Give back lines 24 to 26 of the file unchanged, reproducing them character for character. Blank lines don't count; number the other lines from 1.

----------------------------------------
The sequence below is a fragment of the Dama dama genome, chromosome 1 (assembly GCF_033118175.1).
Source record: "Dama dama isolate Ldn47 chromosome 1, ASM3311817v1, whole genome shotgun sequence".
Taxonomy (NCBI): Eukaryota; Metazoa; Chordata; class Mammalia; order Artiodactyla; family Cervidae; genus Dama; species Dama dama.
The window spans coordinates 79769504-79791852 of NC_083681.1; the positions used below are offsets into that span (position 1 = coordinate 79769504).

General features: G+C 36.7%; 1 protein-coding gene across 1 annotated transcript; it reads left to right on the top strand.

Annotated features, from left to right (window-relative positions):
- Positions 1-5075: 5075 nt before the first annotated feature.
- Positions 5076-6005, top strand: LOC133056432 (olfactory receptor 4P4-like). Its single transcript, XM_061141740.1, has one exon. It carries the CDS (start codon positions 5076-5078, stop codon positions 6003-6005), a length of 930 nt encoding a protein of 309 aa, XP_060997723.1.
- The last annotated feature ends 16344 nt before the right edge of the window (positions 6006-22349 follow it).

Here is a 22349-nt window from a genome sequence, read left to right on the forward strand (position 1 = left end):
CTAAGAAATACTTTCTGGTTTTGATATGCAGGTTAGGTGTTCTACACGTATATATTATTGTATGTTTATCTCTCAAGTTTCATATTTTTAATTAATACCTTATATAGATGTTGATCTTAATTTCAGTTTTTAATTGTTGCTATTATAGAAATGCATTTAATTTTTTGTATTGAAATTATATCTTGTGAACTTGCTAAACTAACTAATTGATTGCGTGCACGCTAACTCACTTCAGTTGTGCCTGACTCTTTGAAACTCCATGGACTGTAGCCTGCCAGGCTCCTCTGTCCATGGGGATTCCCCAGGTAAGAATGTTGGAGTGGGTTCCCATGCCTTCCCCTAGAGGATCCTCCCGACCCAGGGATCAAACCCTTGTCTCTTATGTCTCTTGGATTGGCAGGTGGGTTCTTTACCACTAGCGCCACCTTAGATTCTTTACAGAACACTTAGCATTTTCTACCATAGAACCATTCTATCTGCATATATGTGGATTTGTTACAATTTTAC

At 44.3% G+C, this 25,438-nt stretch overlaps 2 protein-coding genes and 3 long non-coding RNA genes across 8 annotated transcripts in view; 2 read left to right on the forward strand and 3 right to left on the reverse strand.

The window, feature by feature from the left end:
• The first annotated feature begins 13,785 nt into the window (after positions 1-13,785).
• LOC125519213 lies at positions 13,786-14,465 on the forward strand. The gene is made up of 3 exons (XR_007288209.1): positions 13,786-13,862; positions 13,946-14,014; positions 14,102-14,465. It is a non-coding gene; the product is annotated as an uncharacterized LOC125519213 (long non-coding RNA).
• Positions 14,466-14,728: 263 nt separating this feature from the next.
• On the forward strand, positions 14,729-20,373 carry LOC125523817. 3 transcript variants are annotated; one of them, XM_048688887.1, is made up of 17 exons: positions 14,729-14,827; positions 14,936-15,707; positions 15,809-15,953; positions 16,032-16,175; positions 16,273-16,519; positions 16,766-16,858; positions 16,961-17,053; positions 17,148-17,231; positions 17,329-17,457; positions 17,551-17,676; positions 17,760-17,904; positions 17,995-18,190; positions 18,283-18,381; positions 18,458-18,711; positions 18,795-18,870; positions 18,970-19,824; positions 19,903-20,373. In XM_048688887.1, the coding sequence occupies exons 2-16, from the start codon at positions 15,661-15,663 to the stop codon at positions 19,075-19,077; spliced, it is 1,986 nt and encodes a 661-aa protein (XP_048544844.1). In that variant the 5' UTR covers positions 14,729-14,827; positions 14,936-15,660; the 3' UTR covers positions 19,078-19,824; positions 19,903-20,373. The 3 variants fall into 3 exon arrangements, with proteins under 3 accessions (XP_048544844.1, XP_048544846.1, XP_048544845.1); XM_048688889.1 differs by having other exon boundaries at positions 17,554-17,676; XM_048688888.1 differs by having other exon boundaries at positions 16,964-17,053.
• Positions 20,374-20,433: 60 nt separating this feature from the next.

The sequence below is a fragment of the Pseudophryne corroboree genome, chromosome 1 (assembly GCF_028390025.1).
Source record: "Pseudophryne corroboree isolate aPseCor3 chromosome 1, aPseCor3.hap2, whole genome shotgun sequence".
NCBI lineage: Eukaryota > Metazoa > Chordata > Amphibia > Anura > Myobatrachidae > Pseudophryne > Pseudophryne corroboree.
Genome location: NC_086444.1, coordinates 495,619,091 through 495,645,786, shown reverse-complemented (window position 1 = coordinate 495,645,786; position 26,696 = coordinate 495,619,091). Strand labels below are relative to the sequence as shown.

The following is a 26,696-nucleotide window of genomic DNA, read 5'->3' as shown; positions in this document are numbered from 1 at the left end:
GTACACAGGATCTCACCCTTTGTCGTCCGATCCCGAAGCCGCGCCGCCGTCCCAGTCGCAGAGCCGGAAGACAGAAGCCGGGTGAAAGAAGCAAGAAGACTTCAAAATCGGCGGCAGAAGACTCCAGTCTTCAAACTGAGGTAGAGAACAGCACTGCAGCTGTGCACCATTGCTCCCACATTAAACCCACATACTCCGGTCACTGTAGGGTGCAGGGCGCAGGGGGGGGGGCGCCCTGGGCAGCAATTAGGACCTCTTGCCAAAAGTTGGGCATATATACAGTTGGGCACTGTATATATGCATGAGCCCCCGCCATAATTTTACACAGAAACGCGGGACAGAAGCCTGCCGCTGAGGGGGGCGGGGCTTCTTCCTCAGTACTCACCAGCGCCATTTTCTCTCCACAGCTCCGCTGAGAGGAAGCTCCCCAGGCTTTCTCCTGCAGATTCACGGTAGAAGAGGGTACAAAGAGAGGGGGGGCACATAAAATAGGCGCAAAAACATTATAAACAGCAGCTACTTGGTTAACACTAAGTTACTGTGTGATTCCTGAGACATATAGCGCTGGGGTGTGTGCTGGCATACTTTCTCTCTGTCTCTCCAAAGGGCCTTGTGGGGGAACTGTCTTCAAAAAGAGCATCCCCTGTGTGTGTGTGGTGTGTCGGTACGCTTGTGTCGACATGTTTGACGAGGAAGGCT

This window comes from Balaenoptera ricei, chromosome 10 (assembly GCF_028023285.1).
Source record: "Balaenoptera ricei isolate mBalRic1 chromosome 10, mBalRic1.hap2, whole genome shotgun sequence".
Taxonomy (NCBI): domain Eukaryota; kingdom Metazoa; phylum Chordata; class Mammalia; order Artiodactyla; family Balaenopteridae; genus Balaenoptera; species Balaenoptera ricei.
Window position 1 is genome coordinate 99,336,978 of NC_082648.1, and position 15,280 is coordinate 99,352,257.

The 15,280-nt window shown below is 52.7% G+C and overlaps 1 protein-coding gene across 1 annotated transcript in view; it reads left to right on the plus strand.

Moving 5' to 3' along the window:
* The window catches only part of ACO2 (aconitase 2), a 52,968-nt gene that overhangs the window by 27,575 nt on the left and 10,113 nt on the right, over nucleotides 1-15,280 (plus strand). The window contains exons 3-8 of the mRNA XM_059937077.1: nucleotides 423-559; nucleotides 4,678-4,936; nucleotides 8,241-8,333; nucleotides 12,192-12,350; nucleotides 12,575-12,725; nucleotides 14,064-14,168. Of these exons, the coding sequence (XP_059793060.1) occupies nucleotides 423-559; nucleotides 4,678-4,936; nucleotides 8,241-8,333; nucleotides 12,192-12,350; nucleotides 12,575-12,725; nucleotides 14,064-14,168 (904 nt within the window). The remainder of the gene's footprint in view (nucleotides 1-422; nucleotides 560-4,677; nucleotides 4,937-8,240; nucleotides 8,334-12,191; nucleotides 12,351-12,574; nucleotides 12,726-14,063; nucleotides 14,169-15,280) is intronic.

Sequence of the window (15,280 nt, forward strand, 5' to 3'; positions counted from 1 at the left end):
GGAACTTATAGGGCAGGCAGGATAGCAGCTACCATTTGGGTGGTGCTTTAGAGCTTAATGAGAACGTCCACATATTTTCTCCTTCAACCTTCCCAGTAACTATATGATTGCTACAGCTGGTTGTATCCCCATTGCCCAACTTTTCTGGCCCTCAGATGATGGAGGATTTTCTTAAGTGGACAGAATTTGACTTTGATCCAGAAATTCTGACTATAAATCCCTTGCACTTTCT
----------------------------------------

GTACACAGGATCTCACCCTTTGTCGTCCGATCCCGAAGCCGCGCCGCCGTCCCAGTCGCAGAGCCGGAAGACAGAAGCCGGGTGAAAGAAGCAAGAAGACTTCAAAATCGGCGGCAGAAGACTCCAGTCTTCAAACTGAGGTAGAGAACAGCACTGCAGCTGTGCACCATTGCTCCCACATTAAACCCACATACTCCGGTCACTGTAGGGTGCAGGGCGCAGGGGGGGGGGCGCCCTGGGCAGCAATTAGGACCTCTTGCCAAAAGTTGGGCATATATACAGTTGGGCACTGTATATATGCATGAGCCCCCGCCATAATTTTACACAGAAACGCGGGACAGAAGCCTGCCGCTGAGGGGGGCGGGGCTTCTTCCTCAGTACTCACCAGCGCCATTTTCTCTCCACAGCTCCGCTGAGAGGAAGCTCCCCAGGCTTTCTCCTGCAGATTCACGGTAGAAGAGGGTACAAAGAGAGGGGGGGCACATAAAATAGGCGCAAAAACATTATAAACAGCAGCTACTTGGTTAACACTAAGTTACTGTGTGATTCCTGAGACATATAGCGCTGGGGTGTGTGCTGGCATACTTTCTCTCTGTCTCTCCAAAGGGCCTTGTGGGGGAACTGTCTTCAAAAAGAGCATCCCCTGTGTGTGTGTGGTGTGTCGGTACGCTTGTGTCGACATGTTTGACGAGGAAGGCT

This window comes from Balaenoptera ricei, chromosome 10 (assembly GCF_028023285.1).
Source record: "Balaenoptera ricei isolate mBalRic1 chromosome 10, mBalRic1.hap2, whole genome shotgun sequence".